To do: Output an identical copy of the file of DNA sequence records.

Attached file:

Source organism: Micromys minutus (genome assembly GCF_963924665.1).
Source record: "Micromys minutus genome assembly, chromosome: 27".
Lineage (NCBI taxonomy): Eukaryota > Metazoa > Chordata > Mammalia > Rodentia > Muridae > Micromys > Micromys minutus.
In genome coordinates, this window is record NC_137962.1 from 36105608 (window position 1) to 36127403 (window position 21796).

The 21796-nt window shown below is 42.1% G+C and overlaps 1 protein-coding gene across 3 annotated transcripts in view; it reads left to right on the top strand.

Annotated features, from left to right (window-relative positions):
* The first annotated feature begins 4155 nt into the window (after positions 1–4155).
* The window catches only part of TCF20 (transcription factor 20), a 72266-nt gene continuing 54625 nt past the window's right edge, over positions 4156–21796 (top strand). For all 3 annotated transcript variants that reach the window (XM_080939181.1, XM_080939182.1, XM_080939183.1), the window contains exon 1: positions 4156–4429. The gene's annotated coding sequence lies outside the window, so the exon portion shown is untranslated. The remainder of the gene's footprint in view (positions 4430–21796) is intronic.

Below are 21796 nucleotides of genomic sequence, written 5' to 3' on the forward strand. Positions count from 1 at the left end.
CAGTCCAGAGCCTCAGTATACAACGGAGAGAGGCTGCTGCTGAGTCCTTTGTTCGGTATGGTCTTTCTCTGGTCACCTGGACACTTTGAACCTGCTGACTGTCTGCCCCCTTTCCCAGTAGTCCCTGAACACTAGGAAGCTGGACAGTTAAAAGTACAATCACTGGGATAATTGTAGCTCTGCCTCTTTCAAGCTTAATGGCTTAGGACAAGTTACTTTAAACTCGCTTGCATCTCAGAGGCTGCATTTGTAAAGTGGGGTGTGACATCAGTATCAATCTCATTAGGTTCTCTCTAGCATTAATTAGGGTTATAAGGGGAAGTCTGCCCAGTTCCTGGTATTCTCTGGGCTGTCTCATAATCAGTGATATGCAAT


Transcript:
Source organism: Micromys minutus (genome assembly GCF_963924665.1).
Source record: "Micromys minutus genome assembly, chromosome: 27".
Lineage (NCBI taxonomy): Eukaryota > Metazoa > Chordata > Mammalia > Rodentia > Muridae > Micromys > Micromys minutus.
In genome coordinates, this window is record NC_137962.1 from 36105608 (window position 1) to 36127403 (window position 21796).

The 21796-nt window shown below is 42.1% G+C and overlaps 1 protein-coding gene across 3 annotated transcripts in view; it reads left to right on the top strand.

Annotated features, from left to right (window-relative positions):
* The first annotated feature begins 4155 nt into the window (after positions 1–4155).
* The window catches only part of TCF20 (transcription factor 20), a 72266-nt gene continuing 54625 nt past the window's right edge, over positions 4156–21796 (top strand). For all 3 annotated transcript variants that reach the window (XM_080939181.1, XM_080939182.1, XM_080939183.1), the window contains exon 1: positions 4156–4429. The gene's annotated coding sequence lies outside the window, so the exon portion shown is untranslated. The remainder of the gene's footprint in view (positions 4430–21796) is intronic.

Below are 21796 nucleotides of genomic sequence, written 5' to 3' on the forward strand. Positions count from 1 at the left end.
CAGTCCAGAGCCTCAGTATACAACGGAGAGAGGCTGCTGCTGAGTCCTTTGTTCGGTATGGTCTTTCTCTGGTCACCTGGACACTTTGAACCTGCTGACTGTCTGCCCCCTTTCCCAGTAGTCCCTGAACACTAGGAAGCTGGACAGTTAAAAGTACAATCACTGGGATAATTGTAGCTCTGCCTCTTTCAAGCTTAATGGCTTAGGACAAGTTACTTTAAACTCGCTTGCATCTCAGAGGCTGCATTTGTAAAGTGGGGTGTGACATCAGTATCAATCTCATTAGGTTCTCTCTAGCATTAATTAGGGTTATAAGGGGAAGTCTGCCCAGTTCCTGGTATTCTCTGGGCTGTCTCATAATCAGTGATATGCAAT